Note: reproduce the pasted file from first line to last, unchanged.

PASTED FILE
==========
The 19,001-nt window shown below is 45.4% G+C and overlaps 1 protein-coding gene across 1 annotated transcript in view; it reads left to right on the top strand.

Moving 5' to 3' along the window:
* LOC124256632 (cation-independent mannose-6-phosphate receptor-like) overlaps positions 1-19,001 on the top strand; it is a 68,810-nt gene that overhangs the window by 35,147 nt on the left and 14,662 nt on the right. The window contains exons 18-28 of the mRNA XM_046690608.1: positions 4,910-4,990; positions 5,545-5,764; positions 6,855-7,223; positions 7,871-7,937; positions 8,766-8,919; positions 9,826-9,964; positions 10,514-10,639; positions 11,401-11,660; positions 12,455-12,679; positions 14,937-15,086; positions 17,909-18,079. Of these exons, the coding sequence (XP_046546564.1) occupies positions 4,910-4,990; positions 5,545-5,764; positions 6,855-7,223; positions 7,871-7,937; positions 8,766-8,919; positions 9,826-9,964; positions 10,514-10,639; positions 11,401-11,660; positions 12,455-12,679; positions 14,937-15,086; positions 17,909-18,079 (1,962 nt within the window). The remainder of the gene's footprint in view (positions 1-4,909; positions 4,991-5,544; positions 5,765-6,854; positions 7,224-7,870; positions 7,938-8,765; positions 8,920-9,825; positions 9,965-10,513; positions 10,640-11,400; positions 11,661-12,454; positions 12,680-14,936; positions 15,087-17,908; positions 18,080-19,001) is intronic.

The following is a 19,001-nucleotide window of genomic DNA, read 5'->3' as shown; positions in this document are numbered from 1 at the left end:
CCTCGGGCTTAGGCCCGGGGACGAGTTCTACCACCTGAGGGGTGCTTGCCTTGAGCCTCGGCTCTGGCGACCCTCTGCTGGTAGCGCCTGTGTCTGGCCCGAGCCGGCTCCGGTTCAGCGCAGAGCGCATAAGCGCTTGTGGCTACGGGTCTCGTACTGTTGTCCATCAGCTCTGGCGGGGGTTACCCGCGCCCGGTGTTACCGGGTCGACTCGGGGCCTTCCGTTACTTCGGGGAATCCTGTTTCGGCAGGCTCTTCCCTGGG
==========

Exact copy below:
The 19,001-nt window shown below is 45.4% G+C and overlaps 1 protein-coding gene across 1 annotated transcript in view; it reads left to right on the top strand.

Moving 5' to 3' along the window:
* LOC124256632 (cation-independent mannose-6-phosphate receptor-like) overlaps positions 1-19,001 on the top strand; it is a 68,810-nt gene that overhangs the window by 35,147 nt on the left and 14,662 nt on the right. The window contains exons 18-28 of the mRNA XM_046690608.1: positions 4,910-4,990; positions 5,545-5,764; positions 6,855-7,223; positions 7,871-7,937; positions 8,766-8,919; positions 9,826-9,964; positions 10,514-10,639; positions 11,401-11,660; positions 12,455-12,679; positions 14,937-15,086; positions 17,909-18,079. Of these exons, the coding sequence (XP_046546564.1) occupies positions 4,910-4,990; positions 5,545-5,764; positions 6,855-7,223; positions 7,871-7,937; positions 8,766-8,919; positions 9,826-9,964; positions 10,514-10,639; positions 11,401-11,660; positions 12,455-12,679; positions 14,937-15,086; positions 17,909-18,079 (1,962 nt within the window). The remainder of the gene's footprint in view (positions 1-4,909; positions 4,991-5,544; positions 5,765-6,854; positions 7,224-7,870; positions 7,938-8,765; positions 8,920-9,825; positions 9,965-10,513; positions 10,640-11,400; positions 11,661-12,454; positions 12,680-14,936; positions 15,087-17,908; positions 18,080-19,001) is intronic.

The following is a 19,001-nucleotide window of genomic DNA, read 5'->3' as shown; positions in this document are numbered from 1 at the left end:
CCTCGGGCTTAGGCCCGGGGACGAGTTCTACCACCTGAGGGGTGCTTGCCTTGAGCCTCGGCTCTGGCGACCCTCTGCTGGTAGCGCCTGTGTCTGGCCCGAGCCGGCTCCGGTTCAGCGCAGAGCGCATAAGCGCTTGTGGCTACGGGTCTCGTACTGTTGTCCATCAGCTCTGGCGGGGGTTACCCGCGCCCGGTGTTACCGGGTCGACTCGGGGCCTTCCGTTACTTCGGGGAATCCTGTTTCGGCAGGCTCTTCCCTGGG